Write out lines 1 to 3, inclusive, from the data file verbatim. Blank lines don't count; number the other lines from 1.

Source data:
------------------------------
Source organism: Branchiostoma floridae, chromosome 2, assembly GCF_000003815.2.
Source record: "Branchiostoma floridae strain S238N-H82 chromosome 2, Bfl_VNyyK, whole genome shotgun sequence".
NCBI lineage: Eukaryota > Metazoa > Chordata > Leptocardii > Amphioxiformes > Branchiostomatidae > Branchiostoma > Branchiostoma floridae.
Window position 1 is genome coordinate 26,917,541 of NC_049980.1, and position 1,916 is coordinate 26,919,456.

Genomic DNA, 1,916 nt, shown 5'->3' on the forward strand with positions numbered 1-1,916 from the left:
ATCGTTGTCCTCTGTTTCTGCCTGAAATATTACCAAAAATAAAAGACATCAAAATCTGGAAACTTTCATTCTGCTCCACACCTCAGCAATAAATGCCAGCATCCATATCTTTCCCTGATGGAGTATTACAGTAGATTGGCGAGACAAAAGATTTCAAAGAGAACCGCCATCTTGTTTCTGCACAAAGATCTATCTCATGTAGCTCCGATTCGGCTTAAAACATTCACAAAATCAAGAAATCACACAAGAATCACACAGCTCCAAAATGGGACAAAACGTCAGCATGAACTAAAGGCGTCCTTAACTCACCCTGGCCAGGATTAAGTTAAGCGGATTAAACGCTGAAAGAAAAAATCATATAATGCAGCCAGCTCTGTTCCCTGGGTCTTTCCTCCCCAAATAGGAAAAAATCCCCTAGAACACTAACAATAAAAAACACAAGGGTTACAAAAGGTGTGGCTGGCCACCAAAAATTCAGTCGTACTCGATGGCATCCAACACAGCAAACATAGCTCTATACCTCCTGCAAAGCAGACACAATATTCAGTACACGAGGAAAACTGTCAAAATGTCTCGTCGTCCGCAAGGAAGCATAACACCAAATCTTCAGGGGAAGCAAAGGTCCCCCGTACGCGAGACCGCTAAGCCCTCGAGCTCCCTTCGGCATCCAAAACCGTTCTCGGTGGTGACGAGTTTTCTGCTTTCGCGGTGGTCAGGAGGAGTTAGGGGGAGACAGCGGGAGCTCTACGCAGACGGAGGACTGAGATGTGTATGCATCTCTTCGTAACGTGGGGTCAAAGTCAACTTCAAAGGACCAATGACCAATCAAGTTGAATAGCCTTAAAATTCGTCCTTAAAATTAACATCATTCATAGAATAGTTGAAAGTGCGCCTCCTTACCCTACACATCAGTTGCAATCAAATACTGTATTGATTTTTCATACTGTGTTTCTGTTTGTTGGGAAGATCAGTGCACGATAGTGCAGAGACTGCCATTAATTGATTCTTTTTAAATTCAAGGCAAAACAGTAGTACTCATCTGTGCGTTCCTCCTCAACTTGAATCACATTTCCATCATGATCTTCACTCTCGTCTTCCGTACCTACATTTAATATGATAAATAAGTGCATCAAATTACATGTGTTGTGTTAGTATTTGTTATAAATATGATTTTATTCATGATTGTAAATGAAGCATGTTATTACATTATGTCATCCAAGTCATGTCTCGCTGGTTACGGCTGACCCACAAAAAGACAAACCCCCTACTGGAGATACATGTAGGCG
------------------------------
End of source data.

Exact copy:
Source organism: Branchiostoma floridae, chromosome 2, assembly GCF_000003815.2.
Source record: "Branchiostoma floridae strain S238N-H82 chromosome 2, Bfl_VNyyK, whole genome shotgun sequence".
NCBI lineage: Eukaryota > Metazoa > Chordata > Leptocardii > Amphioxiformes > Branchiostomatidae > Branchiostoma > Branchiostoma floridae.